Kelley Capper, an instructional coach at Shawnee Mission West High School, came from a household where a powerful woman — her single mother — made sure Capper and her five sisters knew they could achieve anything they worked at. Now, Capper is working to make sure SM West students have the chance to get that same message from other powerful women.
A group of nearly 40 women leaders on Friday morning met with 53 high school students at the inaugural Women in Leadership Breakfast at SM West. Part of the goal for the event, Capper said, was to provide young women with the skills and the confidence to know they are capable of doing whatever they want to pursue in life.
“I wanted to provide [students] with the opportunity where they could see other women who have paved the way and learn from their insights,” Capper said. “What do you do when someone says you shouldn’t do that, what do you do when you get turned down from your favorite school? I’m hoping every student will remember this for the rest of their life.”
Women from a wide range of professions attended the event, including educators, a research scientist, engineers, physicians, reporters, auto mechanics and entrepreneurs. Sarah Guerrero, principal at Olathe Public Schools’ Summit Trail Middle School and soon-to-be assistant superintendent of middle schools, said she agreed to attend the event because it’s important to support women and serve the younger generation.
“My hope is that they see that they can achieve anything that they’re capable of, all they have to do is put their heart, their soul, their mind into it and believe in themselves,” Guerrero said.
Students applied to participate in the event. Capper said the 53 students, from all grades, turned into a Women in Leadership cohort: They would meet early on late start days to prepare for the event, watch documentaries and TED Talks, and discuss women in leadership literature. Priority was given to juniors and seniors since Capper intends to make the breakfast an annual event, and underclassmen not chosen this year will have the opportunity to apply next year.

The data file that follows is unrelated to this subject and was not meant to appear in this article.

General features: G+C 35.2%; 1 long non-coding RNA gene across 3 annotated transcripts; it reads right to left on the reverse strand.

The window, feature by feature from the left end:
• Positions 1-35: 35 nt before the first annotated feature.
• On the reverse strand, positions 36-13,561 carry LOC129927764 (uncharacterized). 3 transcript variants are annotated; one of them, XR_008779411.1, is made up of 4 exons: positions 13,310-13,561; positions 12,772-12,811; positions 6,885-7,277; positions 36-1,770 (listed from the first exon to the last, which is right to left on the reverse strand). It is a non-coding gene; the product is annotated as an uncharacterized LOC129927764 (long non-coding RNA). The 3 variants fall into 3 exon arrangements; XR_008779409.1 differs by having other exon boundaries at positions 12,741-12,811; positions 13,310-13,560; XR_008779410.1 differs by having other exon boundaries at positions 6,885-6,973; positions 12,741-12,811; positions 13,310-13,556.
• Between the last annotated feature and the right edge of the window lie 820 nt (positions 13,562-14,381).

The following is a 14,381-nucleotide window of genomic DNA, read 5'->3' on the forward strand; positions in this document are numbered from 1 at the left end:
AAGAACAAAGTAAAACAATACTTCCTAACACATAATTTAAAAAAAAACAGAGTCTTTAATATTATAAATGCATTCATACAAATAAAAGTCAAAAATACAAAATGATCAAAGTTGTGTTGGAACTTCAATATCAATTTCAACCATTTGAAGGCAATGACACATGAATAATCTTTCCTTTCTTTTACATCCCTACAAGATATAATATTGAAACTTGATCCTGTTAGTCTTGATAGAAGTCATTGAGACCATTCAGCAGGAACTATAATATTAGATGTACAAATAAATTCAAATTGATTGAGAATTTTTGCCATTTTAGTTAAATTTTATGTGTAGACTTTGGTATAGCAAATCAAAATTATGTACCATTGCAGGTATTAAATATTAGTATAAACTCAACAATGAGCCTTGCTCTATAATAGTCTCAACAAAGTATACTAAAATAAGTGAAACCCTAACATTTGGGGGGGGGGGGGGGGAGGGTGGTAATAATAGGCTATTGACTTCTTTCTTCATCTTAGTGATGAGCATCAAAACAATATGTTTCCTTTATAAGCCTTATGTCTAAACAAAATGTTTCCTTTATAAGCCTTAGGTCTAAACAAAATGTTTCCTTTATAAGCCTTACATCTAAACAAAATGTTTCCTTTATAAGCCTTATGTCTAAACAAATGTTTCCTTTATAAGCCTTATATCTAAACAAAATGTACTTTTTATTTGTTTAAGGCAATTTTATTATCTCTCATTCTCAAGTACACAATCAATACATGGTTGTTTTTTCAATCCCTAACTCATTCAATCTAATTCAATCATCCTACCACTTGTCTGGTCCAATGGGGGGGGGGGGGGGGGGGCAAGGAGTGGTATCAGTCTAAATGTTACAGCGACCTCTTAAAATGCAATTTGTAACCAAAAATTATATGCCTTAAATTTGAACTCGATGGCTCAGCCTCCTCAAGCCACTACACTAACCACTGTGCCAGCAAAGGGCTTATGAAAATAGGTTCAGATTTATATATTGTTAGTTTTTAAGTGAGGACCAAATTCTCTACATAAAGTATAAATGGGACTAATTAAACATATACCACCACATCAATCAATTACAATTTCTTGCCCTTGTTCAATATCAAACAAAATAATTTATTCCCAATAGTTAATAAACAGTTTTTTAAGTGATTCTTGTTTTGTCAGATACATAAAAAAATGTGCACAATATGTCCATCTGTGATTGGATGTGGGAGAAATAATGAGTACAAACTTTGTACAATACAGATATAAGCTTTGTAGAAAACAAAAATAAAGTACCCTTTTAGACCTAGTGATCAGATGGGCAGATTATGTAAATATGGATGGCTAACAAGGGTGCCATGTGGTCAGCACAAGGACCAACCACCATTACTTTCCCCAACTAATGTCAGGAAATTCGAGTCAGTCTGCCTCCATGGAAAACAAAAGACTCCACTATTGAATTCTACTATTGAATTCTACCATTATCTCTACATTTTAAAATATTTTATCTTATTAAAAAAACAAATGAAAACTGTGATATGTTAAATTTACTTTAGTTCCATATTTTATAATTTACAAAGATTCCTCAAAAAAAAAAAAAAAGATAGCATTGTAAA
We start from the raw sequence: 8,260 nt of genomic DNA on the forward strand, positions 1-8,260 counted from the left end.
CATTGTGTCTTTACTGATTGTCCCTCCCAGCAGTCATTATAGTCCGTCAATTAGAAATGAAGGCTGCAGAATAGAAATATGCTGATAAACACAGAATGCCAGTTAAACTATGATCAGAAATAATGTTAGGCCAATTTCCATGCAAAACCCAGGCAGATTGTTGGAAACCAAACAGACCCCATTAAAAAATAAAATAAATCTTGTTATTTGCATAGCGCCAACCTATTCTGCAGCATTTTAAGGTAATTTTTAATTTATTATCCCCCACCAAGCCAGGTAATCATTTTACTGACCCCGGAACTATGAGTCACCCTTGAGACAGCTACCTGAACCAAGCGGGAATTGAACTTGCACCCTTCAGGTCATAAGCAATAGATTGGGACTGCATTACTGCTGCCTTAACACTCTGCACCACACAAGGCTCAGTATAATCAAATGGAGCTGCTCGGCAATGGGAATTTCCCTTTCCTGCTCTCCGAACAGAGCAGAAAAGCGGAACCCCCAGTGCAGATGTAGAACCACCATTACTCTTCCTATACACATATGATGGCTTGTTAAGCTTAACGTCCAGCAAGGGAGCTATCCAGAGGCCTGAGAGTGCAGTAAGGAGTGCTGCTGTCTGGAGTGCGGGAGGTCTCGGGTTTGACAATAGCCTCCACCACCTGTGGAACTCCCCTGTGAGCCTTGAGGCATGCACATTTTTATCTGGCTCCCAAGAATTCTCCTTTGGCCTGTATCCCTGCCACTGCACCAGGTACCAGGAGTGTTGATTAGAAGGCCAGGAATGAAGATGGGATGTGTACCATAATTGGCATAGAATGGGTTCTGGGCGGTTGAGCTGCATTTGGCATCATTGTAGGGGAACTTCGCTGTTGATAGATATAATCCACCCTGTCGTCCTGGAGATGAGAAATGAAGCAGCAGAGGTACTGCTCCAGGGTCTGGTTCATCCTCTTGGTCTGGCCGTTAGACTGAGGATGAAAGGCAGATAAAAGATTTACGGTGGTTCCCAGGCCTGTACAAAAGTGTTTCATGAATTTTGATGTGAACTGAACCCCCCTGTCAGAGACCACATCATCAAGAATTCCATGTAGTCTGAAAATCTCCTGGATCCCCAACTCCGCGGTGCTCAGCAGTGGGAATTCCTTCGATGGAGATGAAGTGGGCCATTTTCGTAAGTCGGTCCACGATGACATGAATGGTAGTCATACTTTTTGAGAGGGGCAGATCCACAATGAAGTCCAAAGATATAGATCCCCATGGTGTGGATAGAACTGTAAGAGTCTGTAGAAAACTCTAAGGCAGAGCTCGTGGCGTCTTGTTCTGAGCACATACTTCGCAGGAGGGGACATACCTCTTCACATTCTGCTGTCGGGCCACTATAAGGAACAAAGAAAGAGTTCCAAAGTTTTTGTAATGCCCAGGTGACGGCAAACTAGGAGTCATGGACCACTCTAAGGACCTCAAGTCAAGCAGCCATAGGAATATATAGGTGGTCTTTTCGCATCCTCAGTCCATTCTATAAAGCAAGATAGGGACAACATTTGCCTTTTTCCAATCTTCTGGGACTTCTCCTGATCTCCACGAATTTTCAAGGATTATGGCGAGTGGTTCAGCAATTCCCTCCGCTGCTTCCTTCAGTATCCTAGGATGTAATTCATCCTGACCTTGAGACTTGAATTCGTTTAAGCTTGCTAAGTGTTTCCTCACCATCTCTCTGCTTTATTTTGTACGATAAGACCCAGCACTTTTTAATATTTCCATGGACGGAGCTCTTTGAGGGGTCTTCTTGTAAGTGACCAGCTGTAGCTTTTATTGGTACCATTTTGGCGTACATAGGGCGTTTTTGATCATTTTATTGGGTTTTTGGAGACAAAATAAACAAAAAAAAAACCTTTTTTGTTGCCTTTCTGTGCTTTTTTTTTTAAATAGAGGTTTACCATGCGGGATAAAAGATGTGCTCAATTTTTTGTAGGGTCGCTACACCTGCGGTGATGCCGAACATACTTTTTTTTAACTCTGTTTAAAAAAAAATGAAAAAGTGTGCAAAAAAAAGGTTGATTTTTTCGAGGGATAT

Freshman S’Mya Nichols said she applied to participate because she wanted to hear about other women’s experiences and explore potential career options for after high school. Nichols, who is currently planning to go into medicine, said the event was inspiring and showed her women can be in positions “at the top” such as chief executive officers or vice presidents.
For senior Phoenix Bialek, the event served as a way to see women who are in the male-dominated field of engineering, which she’ll be majoring in after high school. Bialek said the event gave her a boost of confidence going into her future after she spoke with women from a variety of fields. As a student who is already involved at SM West and holds various leadership positions, Bialek said she hopes the event continues as a way to help turn other young women into leaders.
“I know that young females, there are a lot of them looking to make a change,” Bialek said. “There are a lot of girls who may need a little bit of help having that encouragement to step up and be a great leader. This is a great opportunity to help them get out of their bubbles and gain some confidence.”